Reviewing Theatre For Over 40 Years
Morality’s the Thing: Well-played ethical wrangling in Shaw’s “The Doctor’s Dilemma” at A Noise Within
October 29, 2012Posted by on
Unless you are particularly fascinated by the man’s work, most people never get around to the more obscure plays of George Bernard Shaw. After “Pygmalion,” “Major Barbara,” “Caesar and Cleopatra,” and perhaps “Mrs. Warren’s Profession,” the other plays he wrote – and there were more than 50 – are rarely seen, at least in one piece. Indeed, I have heard many of his later works codified as “costumed panel discussions.” It is hard to make such ideological commentaries theatrical. But it isn’t impossible.
Which brings me to A Noise Within’s new production of “The Doctor’s Dilemma.” The play, to which Shaw wrote (as he sometimes did) a philosophical introduction longer than the play itself, manages to bring together his general distrust for the medical profession, his fascination with the limitations of the morality of his day, and his personal, unique logic. It is left to director Damaso Rodriguez to make the thing come to life – to have us care in a more than intellectual way about characters who exist primarily to challenge the intellect. That this is managed, more often than not, is due to Rodriguez’s own vision and a precise and polished ensemble cast.
Sir Colenso Rodgeon has, it appears, come up with a treatment for tuberculosis. Still in the experimental stages, the list of his patients must be limited by his funding and the size of his staff. That list is full when the beautiful wife of an artist arrives to beg her husband be included in his study because of his larger value to society. Then, just as this is to move forward, information about an indigent but completely selfless fellow physician’s equally profound illness, and about the questionable morality of the artist, bring him up short. How should this possible life or death decision be made?
Geoff Elliott plays Rodgeon as a gentle man nonetheless supremely confident in his own abilities and, despite his protestations, made comfortable by his ability to play god. His somewhat childish underpinnings are only revealed in his choice of housekeepers – a nurturing, wise old woman played with delightful individuality by Deborah Strang.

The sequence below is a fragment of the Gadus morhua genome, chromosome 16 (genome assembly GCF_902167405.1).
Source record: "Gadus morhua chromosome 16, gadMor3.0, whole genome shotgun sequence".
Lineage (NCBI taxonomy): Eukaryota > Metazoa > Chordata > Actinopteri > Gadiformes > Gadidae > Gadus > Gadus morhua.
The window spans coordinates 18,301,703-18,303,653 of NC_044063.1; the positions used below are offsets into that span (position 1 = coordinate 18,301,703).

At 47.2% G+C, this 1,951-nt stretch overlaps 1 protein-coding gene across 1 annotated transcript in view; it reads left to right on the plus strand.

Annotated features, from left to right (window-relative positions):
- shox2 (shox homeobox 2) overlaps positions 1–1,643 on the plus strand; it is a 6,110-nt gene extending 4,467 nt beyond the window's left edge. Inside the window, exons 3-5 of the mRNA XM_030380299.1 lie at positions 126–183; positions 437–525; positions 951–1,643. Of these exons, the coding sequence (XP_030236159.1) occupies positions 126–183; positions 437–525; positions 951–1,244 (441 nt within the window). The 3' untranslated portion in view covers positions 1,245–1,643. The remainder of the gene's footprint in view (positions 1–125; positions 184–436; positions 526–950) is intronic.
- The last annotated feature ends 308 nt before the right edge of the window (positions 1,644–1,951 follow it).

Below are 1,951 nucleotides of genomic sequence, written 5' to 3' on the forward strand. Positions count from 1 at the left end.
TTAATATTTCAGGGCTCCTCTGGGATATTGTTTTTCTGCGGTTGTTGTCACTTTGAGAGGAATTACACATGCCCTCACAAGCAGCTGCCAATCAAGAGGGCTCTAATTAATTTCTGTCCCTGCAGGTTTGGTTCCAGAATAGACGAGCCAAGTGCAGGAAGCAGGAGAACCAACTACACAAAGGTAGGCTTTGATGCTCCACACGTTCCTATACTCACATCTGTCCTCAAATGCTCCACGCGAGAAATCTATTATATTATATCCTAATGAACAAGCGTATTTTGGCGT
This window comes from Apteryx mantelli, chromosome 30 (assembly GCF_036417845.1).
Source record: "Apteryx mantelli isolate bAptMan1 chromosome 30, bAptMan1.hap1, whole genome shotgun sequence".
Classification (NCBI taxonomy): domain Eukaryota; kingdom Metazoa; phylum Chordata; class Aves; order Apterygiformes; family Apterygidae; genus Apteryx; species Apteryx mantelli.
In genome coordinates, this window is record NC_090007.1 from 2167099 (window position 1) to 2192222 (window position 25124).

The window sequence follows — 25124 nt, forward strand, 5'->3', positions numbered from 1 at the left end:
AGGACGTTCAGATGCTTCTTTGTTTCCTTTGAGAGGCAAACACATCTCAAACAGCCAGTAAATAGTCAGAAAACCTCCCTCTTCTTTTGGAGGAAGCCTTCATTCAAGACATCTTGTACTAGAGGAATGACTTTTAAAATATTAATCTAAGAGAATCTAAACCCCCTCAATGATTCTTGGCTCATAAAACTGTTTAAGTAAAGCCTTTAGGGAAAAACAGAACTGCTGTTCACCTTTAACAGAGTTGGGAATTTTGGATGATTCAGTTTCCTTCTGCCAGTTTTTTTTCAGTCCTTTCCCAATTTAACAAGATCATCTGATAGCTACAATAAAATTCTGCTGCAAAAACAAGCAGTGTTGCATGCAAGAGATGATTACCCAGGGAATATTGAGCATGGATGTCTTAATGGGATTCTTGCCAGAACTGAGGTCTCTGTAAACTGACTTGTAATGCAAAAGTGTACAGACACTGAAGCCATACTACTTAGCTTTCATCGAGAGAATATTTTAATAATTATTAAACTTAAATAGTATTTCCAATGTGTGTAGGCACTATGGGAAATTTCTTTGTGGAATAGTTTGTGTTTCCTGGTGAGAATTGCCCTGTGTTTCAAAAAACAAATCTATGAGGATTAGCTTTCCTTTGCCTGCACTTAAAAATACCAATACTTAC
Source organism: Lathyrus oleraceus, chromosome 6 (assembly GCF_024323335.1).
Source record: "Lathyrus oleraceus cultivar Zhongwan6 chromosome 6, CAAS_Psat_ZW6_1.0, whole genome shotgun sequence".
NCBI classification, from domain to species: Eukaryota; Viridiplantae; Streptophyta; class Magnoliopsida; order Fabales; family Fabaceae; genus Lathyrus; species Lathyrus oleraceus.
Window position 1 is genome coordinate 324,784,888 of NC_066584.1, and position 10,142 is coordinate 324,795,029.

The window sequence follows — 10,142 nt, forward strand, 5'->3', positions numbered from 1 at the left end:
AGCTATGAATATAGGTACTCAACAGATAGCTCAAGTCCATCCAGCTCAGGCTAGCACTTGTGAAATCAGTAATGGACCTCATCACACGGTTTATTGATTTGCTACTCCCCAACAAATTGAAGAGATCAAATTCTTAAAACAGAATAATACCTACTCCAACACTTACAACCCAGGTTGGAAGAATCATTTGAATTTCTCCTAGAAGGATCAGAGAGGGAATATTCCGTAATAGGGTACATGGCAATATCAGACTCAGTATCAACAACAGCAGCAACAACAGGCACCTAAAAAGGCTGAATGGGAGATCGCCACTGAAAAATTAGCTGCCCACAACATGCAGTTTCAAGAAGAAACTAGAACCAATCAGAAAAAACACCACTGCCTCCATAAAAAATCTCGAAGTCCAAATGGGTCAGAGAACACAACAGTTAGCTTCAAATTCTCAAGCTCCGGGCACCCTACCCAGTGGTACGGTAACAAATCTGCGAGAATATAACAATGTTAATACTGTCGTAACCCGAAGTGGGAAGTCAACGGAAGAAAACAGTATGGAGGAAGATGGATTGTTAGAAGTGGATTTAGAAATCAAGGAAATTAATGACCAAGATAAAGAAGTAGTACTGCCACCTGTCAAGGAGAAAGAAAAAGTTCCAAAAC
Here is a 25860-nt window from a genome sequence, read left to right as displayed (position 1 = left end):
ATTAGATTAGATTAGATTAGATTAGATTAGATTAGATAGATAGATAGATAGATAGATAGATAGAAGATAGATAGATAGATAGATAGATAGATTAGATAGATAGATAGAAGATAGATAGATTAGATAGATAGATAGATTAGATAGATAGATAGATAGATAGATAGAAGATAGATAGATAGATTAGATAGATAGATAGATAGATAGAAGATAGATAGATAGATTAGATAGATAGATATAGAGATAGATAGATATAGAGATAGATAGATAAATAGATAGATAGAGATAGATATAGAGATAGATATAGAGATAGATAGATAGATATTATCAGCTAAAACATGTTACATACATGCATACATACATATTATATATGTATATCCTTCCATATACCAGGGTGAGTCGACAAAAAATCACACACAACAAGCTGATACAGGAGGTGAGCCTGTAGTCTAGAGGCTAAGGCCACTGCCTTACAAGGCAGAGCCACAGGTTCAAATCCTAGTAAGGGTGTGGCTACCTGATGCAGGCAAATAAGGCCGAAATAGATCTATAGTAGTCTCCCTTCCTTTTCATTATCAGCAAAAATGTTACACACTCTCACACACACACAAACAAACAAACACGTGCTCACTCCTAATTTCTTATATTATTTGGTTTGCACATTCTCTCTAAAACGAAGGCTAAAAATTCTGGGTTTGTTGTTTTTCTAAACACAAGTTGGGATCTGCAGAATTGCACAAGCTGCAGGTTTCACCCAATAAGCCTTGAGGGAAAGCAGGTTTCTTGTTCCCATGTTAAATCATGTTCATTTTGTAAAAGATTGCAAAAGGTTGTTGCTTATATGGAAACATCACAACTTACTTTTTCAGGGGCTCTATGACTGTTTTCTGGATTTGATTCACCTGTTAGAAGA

Among the other medical men who gather around him, Apollo Dukakis stumbles a bit, but harrumphs nicely as a retired old-time medical man. Robertson Dean and Freddy Douglas make distinctly individual characters out of the two doctors obsessed with their differing, single diagnoses for all ailments. David LM McIntyre’s brief appearance as their destitute yet honorable, ill colleague manages to be adamantly noble and mildly pitiful at once.
Yet, when it comes to creating characters worth remembering, it is Jason Dechert’s charmingly amoral artist whose confident calm and disarmingly illogical logic power the play’s best moments. Combined with Jules Willcox as the archetypical Shavian heroine – confident in her power of persuasion and far more observant than given credit for – they pin this whole piece together. Rafael Goldstein and Kelly Ehlert round out the cast in minor but important roles.
Nods also to Susah Gratch, whose ability to create a semblance of Victorian solidity from airy bits of set both grounds and lightens the piece. Leah Piehl’s costumes hint at the transitional nature of the time (the play was written in 1911), though some of Willcox’s finery seems to float a bit much between periods.
Still, it must be said that the root of the play, and the main argument one will walk away with, is an intricate examination of ethics. Ethics in the hands of Shaw involves a lot of talk. The play runs, with intermission, about 2 3/4 hours – typical for Shaw, but a bit much for some modern theatergoers.
So, go with your thinking cap on, and the patience to hear the man out. You know he’s saying something he sees as important when one of his characters (in this case, the artist) quotes Shaw himself, by name, and when one of the silliest characters strings together random phrases from Shakespeare (the playwright Shaw saw as his chief rival). What he has to say will leave most modern folk squirming a bit, which is just what he was after.
What: “The Doctor’s Dilemma” When: in repertory with Shakespeare’s “Cymbeline” on selected dates through November 25, 8 p.m Thursdays and Fridays, 2 p.m. and 8 p.m. Saturdays, 2 p.m. and 7 p.m. Sundays Where: A Noise Within, 3352 E. Foothill Blvd. in Pasadena How Much: $40 – $52 Info: (626) 356-3100 or http://www.ANoiseWithin.org